The bus rumbled to a halt, the telltale wheezing whine that symbolizes to all public transit users the arrival of their ride.
“Isn’t this our stop, dear?” she asks gently, with a slight tremble in her voice, an unfortunate side effect of age.
“No Grandma, there’s still a ways to go,” you don’t mention that you only boarded the bus at the last stop.
“Tomatoes,” she announces with satisfaction, “that’s what I forgot to put on the grocery list. Quick Samantha! Put it on the list before we forget again!”
Blinking and swallowing hard, you stare out the window and reply, “I don’t have the list with me, I’ll put it on when I get home.”
She looks puzzled. “But aren’t we going to the store now?” Normally, at this point, you get impatient and snap back a response… but you just don’t have it in you today.
“We’re not going to the store, Grandma.”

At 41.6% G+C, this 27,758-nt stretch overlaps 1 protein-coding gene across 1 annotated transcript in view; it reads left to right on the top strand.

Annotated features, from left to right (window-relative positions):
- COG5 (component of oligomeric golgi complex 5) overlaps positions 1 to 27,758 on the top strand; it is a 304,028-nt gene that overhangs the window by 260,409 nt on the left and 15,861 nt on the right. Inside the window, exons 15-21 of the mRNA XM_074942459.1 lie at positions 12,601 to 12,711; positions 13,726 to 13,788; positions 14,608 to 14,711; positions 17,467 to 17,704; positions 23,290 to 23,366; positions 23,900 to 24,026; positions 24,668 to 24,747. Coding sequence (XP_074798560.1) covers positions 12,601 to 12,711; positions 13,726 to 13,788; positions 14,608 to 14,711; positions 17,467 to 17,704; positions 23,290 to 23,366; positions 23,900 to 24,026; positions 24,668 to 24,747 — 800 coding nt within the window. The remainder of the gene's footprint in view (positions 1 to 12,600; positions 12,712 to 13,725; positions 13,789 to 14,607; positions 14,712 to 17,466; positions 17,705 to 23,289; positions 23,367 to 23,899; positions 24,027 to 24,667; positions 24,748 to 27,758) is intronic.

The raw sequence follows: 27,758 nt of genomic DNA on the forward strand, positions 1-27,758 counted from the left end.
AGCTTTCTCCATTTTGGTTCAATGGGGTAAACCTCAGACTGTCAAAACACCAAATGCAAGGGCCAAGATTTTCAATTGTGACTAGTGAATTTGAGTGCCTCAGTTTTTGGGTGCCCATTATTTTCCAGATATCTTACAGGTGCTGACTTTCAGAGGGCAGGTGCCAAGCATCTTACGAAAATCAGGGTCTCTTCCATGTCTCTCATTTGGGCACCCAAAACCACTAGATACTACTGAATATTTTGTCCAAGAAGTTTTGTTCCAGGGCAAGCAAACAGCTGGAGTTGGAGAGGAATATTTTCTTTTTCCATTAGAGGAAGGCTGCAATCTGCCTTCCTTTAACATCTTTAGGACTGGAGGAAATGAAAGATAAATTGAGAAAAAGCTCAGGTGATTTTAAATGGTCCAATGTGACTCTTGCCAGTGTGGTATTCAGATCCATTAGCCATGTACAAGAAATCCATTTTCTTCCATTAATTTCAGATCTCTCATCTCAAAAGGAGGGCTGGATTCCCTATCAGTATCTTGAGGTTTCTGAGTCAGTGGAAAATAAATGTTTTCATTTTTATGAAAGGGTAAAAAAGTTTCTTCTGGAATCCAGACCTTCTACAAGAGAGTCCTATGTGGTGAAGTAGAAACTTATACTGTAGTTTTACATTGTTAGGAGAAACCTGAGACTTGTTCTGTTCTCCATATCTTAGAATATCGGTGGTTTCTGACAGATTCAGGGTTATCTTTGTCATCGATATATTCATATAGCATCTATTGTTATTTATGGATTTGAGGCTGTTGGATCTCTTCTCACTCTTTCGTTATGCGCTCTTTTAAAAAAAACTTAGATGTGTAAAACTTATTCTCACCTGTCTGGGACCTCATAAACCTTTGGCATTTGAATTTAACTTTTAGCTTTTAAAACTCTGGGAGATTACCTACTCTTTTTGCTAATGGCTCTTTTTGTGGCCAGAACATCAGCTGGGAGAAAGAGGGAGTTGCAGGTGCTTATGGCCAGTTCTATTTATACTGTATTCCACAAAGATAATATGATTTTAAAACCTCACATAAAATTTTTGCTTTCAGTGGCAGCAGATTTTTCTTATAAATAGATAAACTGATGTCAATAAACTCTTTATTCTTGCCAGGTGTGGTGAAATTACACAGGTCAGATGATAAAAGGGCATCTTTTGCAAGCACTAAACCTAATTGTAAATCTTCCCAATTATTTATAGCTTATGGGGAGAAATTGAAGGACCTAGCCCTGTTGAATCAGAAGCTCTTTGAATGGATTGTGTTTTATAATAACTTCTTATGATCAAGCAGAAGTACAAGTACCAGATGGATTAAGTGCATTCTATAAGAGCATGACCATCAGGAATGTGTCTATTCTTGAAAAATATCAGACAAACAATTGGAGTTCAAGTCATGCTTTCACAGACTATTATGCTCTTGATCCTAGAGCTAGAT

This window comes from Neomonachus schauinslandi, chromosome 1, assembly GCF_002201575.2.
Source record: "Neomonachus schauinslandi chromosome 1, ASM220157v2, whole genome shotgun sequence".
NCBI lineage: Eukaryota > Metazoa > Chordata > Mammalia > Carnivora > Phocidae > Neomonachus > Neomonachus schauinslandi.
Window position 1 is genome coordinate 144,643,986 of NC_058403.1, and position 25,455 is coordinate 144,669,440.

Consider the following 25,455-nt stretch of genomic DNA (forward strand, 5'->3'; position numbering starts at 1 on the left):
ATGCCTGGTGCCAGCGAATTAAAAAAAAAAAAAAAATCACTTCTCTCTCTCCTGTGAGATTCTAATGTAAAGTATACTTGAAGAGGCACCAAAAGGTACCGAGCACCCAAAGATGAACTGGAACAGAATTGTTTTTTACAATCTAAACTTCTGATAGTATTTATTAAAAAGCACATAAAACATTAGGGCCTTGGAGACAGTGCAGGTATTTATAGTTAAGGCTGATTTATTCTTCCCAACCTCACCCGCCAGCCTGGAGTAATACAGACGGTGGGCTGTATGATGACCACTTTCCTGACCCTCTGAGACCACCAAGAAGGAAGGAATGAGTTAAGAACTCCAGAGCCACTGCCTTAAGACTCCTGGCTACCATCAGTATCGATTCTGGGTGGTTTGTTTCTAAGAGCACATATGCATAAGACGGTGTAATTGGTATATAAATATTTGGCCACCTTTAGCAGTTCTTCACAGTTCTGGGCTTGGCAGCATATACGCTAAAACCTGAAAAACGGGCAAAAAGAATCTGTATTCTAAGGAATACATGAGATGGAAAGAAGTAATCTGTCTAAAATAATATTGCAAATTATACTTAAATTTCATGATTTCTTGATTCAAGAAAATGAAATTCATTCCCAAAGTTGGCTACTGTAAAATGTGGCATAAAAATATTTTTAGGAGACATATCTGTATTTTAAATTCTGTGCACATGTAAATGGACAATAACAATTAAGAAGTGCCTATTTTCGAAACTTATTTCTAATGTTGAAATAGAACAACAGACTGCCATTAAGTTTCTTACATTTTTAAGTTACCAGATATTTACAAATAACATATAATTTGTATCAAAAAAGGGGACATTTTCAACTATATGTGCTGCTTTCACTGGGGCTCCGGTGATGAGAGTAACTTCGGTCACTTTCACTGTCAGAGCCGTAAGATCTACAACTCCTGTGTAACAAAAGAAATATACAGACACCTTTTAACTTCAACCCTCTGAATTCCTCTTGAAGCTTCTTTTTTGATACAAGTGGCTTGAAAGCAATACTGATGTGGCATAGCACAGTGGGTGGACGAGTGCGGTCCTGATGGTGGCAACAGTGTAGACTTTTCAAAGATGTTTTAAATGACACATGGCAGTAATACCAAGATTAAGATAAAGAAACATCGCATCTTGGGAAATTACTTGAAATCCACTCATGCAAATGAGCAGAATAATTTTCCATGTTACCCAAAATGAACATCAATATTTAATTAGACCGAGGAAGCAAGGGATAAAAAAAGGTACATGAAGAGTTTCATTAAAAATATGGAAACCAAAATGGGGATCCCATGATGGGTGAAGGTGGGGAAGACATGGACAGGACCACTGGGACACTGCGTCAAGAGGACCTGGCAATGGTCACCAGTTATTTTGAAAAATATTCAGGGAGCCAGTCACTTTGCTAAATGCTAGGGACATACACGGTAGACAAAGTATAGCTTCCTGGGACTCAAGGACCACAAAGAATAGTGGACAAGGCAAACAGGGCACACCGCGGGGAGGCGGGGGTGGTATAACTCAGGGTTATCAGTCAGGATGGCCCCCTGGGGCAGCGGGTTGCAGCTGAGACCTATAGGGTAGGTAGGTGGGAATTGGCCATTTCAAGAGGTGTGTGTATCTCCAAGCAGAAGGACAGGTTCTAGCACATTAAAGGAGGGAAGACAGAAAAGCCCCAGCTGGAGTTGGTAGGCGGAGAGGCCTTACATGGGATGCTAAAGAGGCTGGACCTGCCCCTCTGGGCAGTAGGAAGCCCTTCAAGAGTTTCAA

“Oh.” She won’t ask you where you are going, she’s too embarrassed that she forgot. She will continue to ride the bus until you get up to leave and then she will follow you down the street, all the while not knowing where your destination lies. You know this, you also know that you should casually mention where you are going. It would be cruel not to. But you don’t, you just continue looking out the window.
As the bus chugs by, block by block, you look at all the happy, young people. Yo see the hotdog stand, can almost smell the aroma of ketchup and mustard above the moldy stench of the bus. You look, and you wonder. Why me? And then you feel guilty, because you are not the one who is old.
“Oh dear,” Grandma mutters under her breath, just loud enough for you to hear, “my stockings don’t match.”
“Don’t worry Grams, you have plenty of socks in your suitcase,” you say without thinking, forgetting that she had forgotten.
Surprised, she jerks her head down to her feet, where her suitcase sits, steady and solid. “Yes, that’s right,” she murmurs. Her face becomes downfallen and you can see the tears in her eyes. “That’s right,” she repeats softly.m